For the POWs in the Vietnam War, facing serious trials became a way of life. In that bleak existence locked up and isolated in a communist prison camp for five, six, seven and even eight years, every day had its challenges. The POWs had to depend on their enemy for the meager food that kept them alive. The same sinister enemy used isolation, beatings, and torture in their attempts to exploit them and make them into propaganda pawns for the communist party. The diet was pitiful and medical care was virtually non-existent. Yet the POWs emerged stronger, becoming successful military leaders, congressmen, teachers, lawyers, doctors, counselors, businessmen, and even a Senator and Presidential candidate. They learned to treasure the trials of their hardship.
Not many will have to contend with the tribulations of POW life, but everyone faces hardships and disappointments. For some it’s a work or career crisis. Layoffs and home foreclosures of recent years have cut deep, leaving many in a severe financial crisis that may worsen, with some experts saying that home prices will go down further before we see a slow recovery. For others it’s a health crisis or perhaps a struggling teen, or a relationship that has gone sour. At some point, we all face the pain of trials. When you’re in dark times or caught up in the chaos of a battle, it isn’t easy to see the treasure in your trials. Here are some tips to help you refocus toward not only your goals but the true gold found in trials.
Go Deep—Find Meaning and Make Changes
Adversity builds character by forcing us to face our deepest beliefs and values. In the crucibles of life, when all the pretend stuff melts away it’s much easier to clarify what is really important and what is not. We have the opportunity to find meaning in our suffering and meaning is a treasure worth finding.
The transformation that we most need isn’t very inviting in good times, but in difficult times our pain can give us the energy and motivation to change our attitudes and behaviors. As Victor Frankl put it, “When we are no longer able to change a situation, we are challenged to change ourselves.” The painful struggles that we would never choose often afford the greatest opportunity for personal growth, and personal growth is the only path to genuine leadership development.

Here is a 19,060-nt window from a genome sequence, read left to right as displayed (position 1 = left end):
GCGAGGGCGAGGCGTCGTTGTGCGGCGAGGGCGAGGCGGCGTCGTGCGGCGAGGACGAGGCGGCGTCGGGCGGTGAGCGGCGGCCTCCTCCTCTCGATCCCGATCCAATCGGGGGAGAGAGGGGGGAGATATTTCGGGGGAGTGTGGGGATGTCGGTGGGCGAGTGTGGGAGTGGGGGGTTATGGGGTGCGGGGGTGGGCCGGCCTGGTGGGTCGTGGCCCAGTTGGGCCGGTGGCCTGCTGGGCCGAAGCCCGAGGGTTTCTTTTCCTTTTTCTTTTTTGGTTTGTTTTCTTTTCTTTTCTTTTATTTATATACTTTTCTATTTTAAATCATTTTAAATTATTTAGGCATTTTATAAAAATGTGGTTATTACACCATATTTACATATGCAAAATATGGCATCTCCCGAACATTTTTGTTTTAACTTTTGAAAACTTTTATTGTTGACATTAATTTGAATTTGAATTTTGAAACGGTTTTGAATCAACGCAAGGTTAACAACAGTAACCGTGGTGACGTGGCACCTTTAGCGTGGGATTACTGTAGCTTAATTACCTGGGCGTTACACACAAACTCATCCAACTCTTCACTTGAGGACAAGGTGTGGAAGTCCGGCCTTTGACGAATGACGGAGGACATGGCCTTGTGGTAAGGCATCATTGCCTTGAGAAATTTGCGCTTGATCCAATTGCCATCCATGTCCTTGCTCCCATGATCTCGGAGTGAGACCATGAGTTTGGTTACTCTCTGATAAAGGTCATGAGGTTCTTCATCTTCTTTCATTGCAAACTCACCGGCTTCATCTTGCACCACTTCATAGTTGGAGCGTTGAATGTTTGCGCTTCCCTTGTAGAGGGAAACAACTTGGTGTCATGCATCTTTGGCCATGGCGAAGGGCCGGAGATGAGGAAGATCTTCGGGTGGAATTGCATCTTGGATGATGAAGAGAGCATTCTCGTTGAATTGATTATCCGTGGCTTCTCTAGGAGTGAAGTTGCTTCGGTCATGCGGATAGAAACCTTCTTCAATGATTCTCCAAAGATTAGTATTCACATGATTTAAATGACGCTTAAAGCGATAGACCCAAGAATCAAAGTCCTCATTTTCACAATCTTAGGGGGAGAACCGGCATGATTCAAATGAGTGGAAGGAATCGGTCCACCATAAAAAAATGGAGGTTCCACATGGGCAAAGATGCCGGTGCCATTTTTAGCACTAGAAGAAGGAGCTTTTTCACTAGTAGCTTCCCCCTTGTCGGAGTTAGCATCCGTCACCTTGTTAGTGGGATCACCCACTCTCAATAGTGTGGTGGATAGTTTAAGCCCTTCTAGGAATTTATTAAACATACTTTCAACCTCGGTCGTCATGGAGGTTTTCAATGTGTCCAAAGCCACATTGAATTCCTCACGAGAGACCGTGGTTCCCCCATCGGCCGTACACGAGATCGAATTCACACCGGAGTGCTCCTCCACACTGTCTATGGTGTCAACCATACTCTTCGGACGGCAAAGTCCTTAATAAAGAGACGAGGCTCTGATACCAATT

Go Long—Gain Wisdom and Experience
Leadership research confirms that the experience of overcoming difficulties is not only transformational; making us stronger, but it also makes us wiser and better suited for the challenges of leadership. Wisdom gained through the experience of hard times helps us better navigate future minefields. Persevering through tough times also increases our confidence, preparing us for future challenges that will surely come. On the other hand, leaders devoid of crucible experiences are likely to be overly confident about their ideas, and surprisingly more susceptible to fears. Courageously facing our fears in the difficult times gives us both humility and real confidence. The wisdom garnered in hard times about ourselves and life becomes the wisdom that guides us into a better future. Additionally, the difficult trials generate strong emotional memories that stay with us longer and are more easily accessed—gold that we don’t have to search so hard to find.
Don’t Go It Alone
When you are in a battle, you don’t want to be alone—you need supporters in your corner—people who care about you and have your back. They can provide encouragement when your spirit is down and your hope is sagging. Encouragement can provide vital energy for bouncing back and continuing to persevere. Sometimes a shared idea or a new perspective on a problem can make all the difference. Just knowing someone is near—that you are not standing alone—can provide the needed inspiration, courage, and energy to persevere, even when everything in you is saying it’s too tough to keep going. Every soldier, sailor, airman, and marine knows it’s not good to fight alone. The same is true for all of us. We must stay connected to be resilient and bounce back from trials. The lingering treasure is that when you have gone through the fire with someone, usually a bond is formed that brings a special relationship for a lifetime.
More than likely, you have already passed through some tough times in your life. It may be helpful to look back and see the treasure that you gained from those past challenges. What was the meaning you gained through those trials? What did you learn about yourself that may be helpful now? What changes did you make then? Who walked with you?
You have a choice. You can let your trials bury you or you can dig for the treasure in them. If you want to discover the gold in your current pit, then answer these questions: How can you find meaning in your current trial? What are you learning about yourself? What changes do you need to make now—in your attitude, mindset or behaviors? What wisdom points are you learning in your current situation that will help you in the future? Who is walking with you through this fire to provide support? If you follow these tips, someday, looking back, you will see enormous value in your trials.
ABOUT THE AUTHOR
Lee Ellis is a speaker and the author of Leading With Honor: Leadership Lessons from the Hanoi Hilton, in which he shares his experiences as a Vietnam POW and highlights leadership lessons learned in the camps. As president of Leadership Freedom, a leadership and team development consulting and coaching company, Lee consults with Fortune 500 senior executives in the areas of hiring, teambuilding, executive development and succession planning. For more information, please visit www.leadingwithhonor.com.